Charanjit Singh Channi, a 58-year-old Dalit is now the new chief minister of Punjab, one of just three Indian states where the Congress is in power. His appointment was announced late on Sunday after a day of frantic meetings among party leaders.
Mr Channi, a three-time legislator, has replaced Congress party veteran Captain Amarinder Singh, who is an ex-solider and has been a politician for more than five decades. The 79-year-old served as the chief minister for nine-and-a-half years in Punjab.
The MLA from the reserved constituency of Chamkaur Sahib was part of the anti-Amarinder camp aligned with Punjab Congress Chief Navjot Singh Sidhu, who is being perceived as an instrumental force behind Amarinder’s exit.
A three-time MLA, Channi was Minister of Technical Educational and Industrial Training in the outgoing cabinet of Captain Amarinder Singh
He began his political career as a councillor in Chamkaur Sahib municipal body and then served as its head. He was the leader of opposition in the Punjab Vidhan Sabha from 2015 to 2016.
In a move that left many political observers in India stunned, the party manoeuvred Mr Singh’s resignation last week. “I feel humiliated… I feel they have no confidence in my work,” he said after quitting.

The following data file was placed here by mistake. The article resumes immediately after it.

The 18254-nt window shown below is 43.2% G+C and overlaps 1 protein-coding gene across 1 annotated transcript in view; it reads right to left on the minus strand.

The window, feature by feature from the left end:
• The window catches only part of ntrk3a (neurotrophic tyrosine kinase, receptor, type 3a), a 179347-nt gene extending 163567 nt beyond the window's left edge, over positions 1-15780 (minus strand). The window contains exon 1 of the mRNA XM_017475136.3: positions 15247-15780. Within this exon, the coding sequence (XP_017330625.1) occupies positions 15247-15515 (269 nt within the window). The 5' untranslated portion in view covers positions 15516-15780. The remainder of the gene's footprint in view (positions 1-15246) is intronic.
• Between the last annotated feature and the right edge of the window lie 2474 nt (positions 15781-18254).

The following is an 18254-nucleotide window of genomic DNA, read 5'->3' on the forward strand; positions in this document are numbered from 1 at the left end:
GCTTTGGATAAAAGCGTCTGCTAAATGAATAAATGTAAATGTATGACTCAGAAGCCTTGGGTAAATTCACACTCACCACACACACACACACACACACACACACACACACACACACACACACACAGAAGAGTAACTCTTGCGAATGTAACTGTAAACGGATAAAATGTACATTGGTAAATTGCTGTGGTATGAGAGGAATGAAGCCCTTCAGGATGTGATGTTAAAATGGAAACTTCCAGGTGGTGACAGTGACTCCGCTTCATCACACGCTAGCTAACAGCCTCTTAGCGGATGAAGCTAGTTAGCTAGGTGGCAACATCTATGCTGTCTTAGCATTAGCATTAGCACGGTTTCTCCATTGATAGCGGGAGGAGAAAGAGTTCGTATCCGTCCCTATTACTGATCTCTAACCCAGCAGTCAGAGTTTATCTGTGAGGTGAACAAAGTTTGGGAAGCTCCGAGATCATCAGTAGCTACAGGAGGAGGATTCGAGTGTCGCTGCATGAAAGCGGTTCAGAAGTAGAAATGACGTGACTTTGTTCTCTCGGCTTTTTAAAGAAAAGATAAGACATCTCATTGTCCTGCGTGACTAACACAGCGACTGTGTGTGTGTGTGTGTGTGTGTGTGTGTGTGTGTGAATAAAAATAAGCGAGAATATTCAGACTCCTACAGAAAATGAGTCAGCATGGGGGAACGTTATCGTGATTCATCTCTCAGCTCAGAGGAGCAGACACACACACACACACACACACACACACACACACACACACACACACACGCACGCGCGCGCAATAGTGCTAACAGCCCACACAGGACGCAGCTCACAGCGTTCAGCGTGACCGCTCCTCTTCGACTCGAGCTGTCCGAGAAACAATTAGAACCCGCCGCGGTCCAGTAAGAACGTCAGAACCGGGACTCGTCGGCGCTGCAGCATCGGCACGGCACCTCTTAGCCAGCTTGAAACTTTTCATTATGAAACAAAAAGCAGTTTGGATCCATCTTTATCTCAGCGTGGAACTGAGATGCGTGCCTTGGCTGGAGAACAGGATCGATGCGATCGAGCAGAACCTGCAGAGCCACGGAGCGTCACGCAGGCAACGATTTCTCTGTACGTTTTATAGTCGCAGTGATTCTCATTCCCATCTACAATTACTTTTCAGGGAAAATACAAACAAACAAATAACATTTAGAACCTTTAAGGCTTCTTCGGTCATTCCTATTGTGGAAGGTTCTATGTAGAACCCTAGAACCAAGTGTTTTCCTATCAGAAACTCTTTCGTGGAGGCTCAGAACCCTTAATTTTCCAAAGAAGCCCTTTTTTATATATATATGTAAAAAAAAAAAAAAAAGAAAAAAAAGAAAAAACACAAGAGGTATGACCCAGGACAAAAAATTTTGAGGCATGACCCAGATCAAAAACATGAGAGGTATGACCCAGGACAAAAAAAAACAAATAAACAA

This came after months of attempts by top Congress leaders to broker peace between Mr Singh and his growing list of detractors – state lawmakers who accused him of being inaccessible and running the government through a coterie of bureaucrats who ran roughshod over elected representatives.
The change has come just four months ahead of the next assembly elections.
Mr Channi’s elevation to chief minister dissolves the power held by the Jat Sikh community since the state’s creation in 1966,. And it also appeals to the Dalits, a dominant vote bank not just in Punjab but in all-important Uttar Pradesh state, which is likely to go to the polls in February 2022.
Whether the move will pave the way for more such surprises in states where the Congress is in a deep morass is too early to say, but Rahul Gandhi’s confidantes insist that top leaders are keen on stepping out of the comfort zone.
It hasn’t been a particularly happy year thus far for chief ministers of Prime Minister Narendra Modi’s Bharatiya Janata Party (BJP)-governed states either – four of them across three states have been swiftly replaced since March. But no-one expected the Congress to effect a similar plan against one of its most visible leaders.
Meanwhile, the Aam Aadmi Party (AAP) on Sunday issued a very guarded statement on Channi’s appointment.